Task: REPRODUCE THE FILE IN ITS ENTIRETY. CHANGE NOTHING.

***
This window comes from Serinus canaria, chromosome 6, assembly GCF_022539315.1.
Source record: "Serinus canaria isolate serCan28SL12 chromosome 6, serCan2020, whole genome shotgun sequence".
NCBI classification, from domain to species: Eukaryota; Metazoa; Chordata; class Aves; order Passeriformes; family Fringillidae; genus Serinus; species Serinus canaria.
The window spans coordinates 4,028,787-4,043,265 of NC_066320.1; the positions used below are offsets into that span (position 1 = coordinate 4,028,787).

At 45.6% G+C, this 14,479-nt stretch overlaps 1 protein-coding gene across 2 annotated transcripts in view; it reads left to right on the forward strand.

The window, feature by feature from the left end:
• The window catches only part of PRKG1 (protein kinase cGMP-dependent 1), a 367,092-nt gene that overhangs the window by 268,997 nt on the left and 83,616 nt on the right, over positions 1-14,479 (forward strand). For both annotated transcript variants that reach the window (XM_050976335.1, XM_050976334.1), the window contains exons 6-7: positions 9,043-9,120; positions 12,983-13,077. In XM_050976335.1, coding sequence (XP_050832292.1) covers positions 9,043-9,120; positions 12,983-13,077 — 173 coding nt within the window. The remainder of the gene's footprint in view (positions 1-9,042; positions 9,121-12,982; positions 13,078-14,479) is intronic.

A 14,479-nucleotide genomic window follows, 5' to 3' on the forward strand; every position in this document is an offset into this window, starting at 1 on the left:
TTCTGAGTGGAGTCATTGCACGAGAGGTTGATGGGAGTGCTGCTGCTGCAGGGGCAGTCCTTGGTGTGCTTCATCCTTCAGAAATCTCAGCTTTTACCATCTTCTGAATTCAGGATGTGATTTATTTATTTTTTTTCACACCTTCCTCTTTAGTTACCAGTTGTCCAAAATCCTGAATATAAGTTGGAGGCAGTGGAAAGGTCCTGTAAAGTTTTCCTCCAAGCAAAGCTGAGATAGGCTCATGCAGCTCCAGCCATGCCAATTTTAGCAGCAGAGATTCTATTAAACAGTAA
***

This window comes from Serinus canaria, chromosome 6, assembly GCF_022539315.1.
Source record: "Serinus canaria isolate serCan28SL12 chromosome 6, serCan2020, whole genome shotgun sequence".
NCBI classification, from domain to species: Eukaryota; Metazoa; Chordata; class Aves; order Passeriformes; family Fringillidae; genus Serinus; species Serinus canaria.
The window spans coordinates 4,028,787-4,043,265 of NC_066320.1; the positions used below are offsets into that span (position 1 = coordinate 4,028,787).

At 45.6% G+C, this 14,479-nt stretch overlaps 1 protein-coding gene across 2 annotated transcripts in view; it reads left to right on the forward strand.

The window, feature by feature from the left end:
• The window catches only part of PRKG1 (protein kinase cGMP-dependent 1), a 367,092-nt gene that overhangs the window by 268,997 nt on the left and 83,616 nt on the right, over positions 1-14,479 (forward strand). For both annotated transcript variants that reach the window (XM_050976335.1, XM_050976334.1), the window contains exons 6-7: positions 9,043-9,120; positions 12,983-13,077. In XM_050976335.1, coding sequence (XP_050832292.1) covers positions 9,043-9,120; positions 12,983-13,077 — 173 coding nt within the window. The remainder of the gene's footprint in view (positions 1-9,042; positions 9,121-12,982; positions 13,078-14,479) is intronic.

A 14,479-nucleotide genomic window follows, 5' to 3' on the forward strand; every position in this document is an offset into this window, starting at 1 on the left:
TTCTGAGTGGAGTCATTGCACGAGAGGTTGATGGGAGTGCTGCTGCTGCAGGGGCAGTCCTTGGTGTGCTTCATCCTTCAGAAATCTCAGCTTTTACCATCTTCTGAATTCAGGATGTGATTTATTTATTTTTTTTCACACCTTCCTCTTTAGTTACCAGTTGTCCAAAATCCTGAATATAAGTTGGAGGCAGTGGAAAGGTCCTGTAAAGTTTTCCTCCAAGCAAAGCTGAGATAGGCTCATGCAGCTCCAGCCATGCCAATTTTAGCAGCAGAGATTCTATTAAACAGTAA